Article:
Type 2 diabetes is a metabolic state of high blood glucose mostly caused by insulin Resistance and relative insulin insufficiency. Unlike type 1 diabetes (absolute insulin deficiency), it may take long time to evolve into full blown symptomatic diabetes. The initial treatment is diet, exercise, and weight loss. If blood sugars are not normal, then oral medications are introduced; insulin sensitizers, mainly Metformin, are started. If blood sugar is not controlled (HA1c <7.0), then a 2nd, 3rd, etc., oral medications with a different mechanism of action is also introduced depending on the individual response. If blood sugars are not controlled with all these medications and HA1c stays above 8%, then long-acting insulin is introduced besides the oral medications. If HA1c stays above 8%, then meal times short-acting insulin are required and adjusted to bring the blood glucose to a desired goal between 70-140 mg/dl (HA1c <7%). If blood sugars on oral medications are above the desired range, then insulin should be introduced, at least long-acting insulin either daily or twice a day depending on the individuals situation. In case of abnormal kidney function, oral medications should be lowered or stopped. In this scenario, insulin is the way to go. High blood pressure and abnormal lipids should be aggressively treated. Also, any diabetic patient with HA1c of >7% persistently should consider treatment with statins (cholesterol medications) to protect the heart regardless of there cholesterol level in the blood.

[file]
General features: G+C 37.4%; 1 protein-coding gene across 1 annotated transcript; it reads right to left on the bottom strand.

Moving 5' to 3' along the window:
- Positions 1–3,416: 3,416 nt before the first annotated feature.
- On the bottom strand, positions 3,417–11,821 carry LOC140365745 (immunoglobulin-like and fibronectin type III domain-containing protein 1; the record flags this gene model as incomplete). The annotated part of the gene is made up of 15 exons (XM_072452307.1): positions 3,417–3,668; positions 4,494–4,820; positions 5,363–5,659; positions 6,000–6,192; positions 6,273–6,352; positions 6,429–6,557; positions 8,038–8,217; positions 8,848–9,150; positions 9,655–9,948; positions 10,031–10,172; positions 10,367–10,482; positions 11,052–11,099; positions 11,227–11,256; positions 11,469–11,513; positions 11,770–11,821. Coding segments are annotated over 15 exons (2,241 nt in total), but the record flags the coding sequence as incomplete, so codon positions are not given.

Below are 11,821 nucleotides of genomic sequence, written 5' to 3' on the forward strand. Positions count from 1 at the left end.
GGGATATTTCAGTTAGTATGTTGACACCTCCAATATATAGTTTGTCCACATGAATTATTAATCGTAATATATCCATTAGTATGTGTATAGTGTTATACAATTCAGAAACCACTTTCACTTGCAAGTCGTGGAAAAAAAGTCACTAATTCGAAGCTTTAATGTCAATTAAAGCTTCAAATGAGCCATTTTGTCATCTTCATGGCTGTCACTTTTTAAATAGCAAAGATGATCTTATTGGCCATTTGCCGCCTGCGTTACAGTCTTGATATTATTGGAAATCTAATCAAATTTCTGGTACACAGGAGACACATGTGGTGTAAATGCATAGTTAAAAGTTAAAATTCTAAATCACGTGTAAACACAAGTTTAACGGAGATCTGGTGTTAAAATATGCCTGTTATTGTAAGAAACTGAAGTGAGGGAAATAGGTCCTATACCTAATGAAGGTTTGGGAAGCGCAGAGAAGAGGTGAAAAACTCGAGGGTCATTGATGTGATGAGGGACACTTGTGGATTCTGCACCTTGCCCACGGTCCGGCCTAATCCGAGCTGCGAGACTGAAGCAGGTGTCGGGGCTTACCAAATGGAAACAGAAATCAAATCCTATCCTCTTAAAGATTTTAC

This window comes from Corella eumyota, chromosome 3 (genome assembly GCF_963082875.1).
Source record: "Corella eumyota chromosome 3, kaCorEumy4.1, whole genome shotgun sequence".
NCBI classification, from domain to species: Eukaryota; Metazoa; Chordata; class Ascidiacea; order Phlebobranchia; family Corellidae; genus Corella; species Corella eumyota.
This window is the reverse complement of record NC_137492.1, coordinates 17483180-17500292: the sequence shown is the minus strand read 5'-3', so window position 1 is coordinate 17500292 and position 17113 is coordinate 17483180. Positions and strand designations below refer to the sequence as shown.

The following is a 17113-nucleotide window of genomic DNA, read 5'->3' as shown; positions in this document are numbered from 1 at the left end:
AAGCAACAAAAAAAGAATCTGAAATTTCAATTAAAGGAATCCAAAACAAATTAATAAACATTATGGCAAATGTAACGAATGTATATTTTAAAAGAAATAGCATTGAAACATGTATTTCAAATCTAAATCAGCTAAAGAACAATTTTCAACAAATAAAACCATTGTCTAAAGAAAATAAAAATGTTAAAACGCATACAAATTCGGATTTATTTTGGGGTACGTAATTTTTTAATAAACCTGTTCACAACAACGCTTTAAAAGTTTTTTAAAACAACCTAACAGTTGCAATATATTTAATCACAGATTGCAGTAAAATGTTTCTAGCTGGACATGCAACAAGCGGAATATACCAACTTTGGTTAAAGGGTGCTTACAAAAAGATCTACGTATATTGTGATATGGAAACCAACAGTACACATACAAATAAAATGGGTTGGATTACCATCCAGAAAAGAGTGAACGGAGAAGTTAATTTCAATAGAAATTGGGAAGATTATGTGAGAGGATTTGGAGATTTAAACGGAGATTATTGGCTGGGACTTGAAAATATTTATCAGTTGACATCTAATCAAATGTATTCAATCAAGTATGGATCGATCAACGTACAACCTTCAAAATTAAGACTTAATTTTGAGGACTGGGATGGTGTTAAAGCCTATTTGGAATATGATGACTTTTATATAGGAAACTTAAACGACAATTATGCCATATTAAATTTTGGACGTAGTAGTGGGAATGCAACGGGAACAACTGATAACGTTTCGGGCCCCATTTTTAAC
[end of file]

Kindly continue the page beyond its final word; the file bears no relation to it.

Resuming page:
Remember, medicine is an art. Doctors may practice medicine slightly different regardless of guidelines or evidence based medicine. So, expect some differences among practitioners. This should not be seen as bad or good. Just normal variations. This is general advice but does not substitute your doctor's advice. Please discuss it with your doctor as well.